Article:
David Byas, the Yorkshire captain, who had been subjected to jeers for not setting up a run chase in the rain-wrecked Championship match the previous day at Canterbury, was this time the target of cheers as he went up to collect his first Gold Award after savaging a sorry Surrey attack for his first century in the competition and his highest one-day score.
Darren Bicknell must have been an unhappy man. He failed to hold a fairly straightforward chance at square leg when Byas was on 15. The bowler was Martin Bicknell and his body language was unprintable.
By the 15th over, when the partnership was broken, Michael Vaughan had contributed 36 to the 94-run stand, he then square drove Joey Benjamin's fifth ball straight to Chris Lewis in the gully. It was the only bright spot for the rejuvenated England all-rounder, whose own bowling came in for a severe mauling - his eight overs realising 59 for the Yorkshire cause.
Byas was contemptuous of everyone and everything. His near three-hour innings contained 18 boundaries off the 103 deliveries he faced and he had the satisfaction of sharing an unbroken second-wicket partnership of 136 with Bevan.
Sir Lawrence Byford, the Yorkshire president, has had a chat with Sachin Tendulkar and further talks are planned with a view to persuading the Indian Test batsman to return to the county next year; on yesterday's performance by the Australian Bevan, he will have a hard act to follow. Bevan's unbeaten 65 was his fourth successive Benson and Hedges half-century this summer and his sixth in a total of eight Cup appearances.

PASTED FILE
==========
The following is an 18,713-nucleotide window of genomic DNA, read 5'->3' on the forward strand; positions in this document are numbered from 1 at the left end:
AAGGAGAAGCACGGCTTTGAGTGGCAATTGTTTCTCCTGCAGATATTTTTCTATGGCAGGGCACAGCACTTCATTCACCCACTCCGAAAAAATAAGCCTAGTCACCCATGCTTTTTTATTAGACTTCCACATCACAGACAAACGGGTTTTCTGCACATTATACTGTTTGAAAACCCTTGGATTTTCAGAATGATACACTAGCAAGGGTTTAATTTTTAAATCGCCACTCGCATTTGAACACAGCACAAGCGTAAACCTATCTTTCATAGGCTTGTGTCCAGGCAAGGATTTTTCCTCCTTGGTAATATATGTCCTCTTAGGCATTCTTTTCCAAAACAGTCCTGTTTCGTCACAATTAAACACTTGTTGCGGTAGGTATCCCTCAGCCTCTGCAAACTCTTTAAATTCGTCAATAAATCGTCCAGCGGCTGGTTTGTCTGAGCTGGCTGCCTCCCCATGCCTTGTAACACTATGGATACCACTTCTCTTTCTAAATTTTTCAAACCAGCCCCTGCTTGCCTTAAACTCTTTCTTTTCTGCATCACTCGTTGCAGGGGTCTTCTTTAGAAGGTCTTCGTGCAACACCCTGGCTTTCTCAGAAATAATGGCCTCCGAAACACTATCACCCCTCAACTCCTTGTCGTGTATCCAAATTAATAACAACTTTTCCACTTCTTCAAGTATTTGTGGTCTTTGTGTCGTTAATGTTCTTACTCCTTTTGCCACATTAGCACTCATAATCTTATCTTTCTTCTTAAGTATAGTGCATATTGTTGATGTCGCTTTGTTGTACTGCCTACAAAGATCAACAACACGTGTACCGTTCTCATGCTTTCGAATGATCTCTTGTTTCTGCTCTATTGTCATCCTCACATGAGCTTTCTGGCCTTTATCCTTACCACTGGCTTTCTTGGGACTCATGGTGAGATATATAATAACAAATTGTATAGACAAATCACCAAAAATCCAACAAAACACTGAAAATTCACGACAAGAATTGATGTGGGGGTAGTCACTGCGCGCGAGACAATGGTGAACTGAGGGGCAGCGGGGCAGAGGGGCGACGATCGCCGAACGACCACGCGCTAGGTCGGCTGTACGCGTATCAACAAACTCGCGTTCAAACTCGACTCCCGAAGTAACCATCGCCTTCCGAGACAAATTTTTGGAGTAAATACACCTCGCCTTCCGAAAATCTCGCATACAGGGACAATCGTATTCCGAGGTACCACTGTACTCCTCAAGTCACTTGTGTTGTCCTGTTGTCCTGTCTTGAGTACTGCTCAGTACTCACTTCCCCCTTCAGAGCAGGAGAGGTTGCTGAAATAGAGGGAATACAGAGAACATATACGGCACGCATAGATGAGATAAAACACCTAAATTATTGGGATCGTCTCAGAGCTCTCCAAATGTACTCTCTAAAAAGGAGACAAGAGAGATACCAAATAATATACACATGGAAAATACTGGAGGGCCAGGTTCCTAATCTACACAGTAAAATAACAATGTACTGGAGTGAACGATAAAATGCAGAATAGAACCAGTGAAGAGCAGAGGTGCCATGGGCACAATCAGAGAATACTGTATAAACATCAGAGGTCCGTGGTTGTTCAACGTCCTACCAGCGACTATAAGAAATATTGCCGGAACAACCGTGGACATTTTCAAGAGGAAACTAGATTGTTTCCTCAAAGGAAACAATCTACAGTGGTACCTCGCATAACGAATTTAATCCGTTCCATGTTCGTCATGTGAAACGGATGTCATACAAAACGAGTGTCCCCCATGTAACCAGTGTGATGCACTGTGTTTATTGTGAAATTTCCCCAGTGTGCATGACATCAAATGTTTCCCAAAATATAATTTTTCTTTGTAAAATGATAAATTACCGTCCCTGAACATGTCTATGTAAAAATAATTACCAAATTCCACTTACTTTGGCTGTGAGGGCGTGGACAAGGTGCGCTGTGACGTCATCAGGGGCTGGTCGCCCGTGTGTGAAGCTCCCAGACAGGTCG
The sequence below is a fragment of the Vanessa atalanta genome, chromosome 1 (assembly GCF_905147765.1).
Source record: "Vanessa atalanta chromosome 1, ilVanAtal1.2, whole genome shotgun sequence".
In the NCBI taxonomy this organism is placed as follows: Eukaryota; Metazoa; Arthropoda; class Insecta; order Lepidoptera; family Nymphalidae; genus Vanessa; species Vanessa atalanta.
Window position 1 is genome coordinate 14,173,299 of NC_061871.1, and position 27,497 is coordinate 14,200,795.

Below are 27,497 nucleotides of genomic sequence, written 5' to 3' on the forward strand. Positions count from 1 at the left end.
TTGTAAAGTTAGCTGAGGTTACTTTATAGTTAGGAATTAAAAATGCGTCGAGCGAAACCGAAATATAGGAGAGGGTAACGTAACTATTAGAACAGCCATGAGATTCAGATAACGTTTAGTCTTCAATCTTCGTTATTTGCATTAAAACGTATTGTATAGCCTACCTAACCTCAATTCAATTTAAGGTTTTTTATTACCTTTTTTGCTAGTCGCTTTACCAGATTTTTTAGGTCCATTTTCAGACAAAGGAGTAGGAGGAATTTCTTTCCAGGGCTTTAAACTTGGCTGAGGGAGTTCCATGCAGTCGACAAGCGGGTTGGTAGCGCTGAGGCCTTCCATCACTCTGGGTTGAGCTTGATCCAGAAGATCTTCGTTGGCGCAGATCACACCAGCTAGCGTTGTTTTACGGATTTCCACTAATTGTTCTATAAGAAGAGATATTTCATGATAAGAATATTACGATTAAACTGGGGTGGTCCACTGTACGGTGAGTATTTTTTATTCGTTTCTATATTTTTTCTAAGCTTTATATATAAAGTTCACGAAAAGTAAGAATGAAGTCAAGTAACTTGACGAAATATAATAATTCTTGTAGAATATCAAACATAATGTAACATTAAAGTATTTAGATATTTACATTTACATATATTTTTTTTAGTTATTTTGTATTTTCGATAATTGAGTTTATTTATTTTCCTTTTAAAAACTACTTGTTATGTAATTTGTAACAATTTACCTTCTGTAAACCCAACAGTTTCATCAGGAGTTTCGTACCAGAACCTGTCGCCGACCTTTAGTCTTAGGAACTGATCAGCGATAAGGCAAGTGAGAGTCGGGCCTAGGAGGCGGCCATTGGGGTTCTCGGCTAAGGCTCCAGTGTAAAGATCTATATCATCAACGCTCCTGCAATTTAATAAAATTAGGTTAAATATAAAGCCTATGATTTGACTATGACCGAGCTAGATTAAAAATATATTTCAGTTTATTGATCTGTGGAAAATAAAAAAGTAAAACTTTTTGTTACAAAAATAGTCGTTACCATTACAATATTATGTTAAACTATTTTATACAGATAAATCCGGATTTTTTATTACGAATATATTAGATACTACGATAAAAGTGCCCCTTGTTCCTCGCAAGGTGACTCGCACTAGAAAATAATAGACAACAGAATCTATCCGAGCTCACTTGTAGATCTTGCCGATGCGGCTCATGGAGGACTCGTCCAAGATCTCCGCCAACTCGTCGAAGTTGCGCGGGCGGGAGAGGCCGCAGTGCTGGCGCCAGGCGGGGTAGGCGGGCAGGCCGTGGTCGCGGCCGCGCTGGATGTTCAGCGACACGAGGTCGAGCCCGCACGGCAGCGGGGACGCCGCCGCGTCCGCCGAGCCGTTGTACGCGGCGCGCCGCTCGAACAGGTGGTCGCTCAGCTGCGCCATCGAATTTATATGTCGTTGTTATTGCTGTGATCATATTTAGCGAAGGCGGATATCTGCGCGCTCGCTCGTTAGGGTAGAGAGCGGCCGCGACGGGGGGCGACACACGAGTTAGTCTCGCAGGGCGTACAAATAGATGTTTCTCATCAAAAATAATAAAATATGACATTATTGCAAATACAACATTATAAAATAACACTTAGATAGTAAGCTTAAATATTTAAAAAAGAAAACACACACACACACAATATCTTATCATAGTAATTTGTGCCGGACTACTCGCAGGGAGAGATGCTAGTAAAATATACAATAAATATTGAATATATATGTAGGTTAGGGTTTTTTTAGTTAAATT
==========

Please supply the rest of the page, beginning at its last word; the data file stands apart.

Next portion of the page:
The savaging Benjamin received at the hands of Bevan in his 10th and final over was unbelievable - five fours, one off a no ball - which left his figures in shreds. And that was also an appropriate description of the Surrey innings.
The big hitters were not so hot and the Surrey total was at least 70 too low. Alistair Brown and Graham Thorpe hit 40, but instead of great beginnings, it marked their end.
There was a brief flourish from Lewis and Martin Bicknell, but losing the toss and having to bat on a pitch which offered the Yorkshire seamers a fair amount of help made their task next to impossible.Reuse content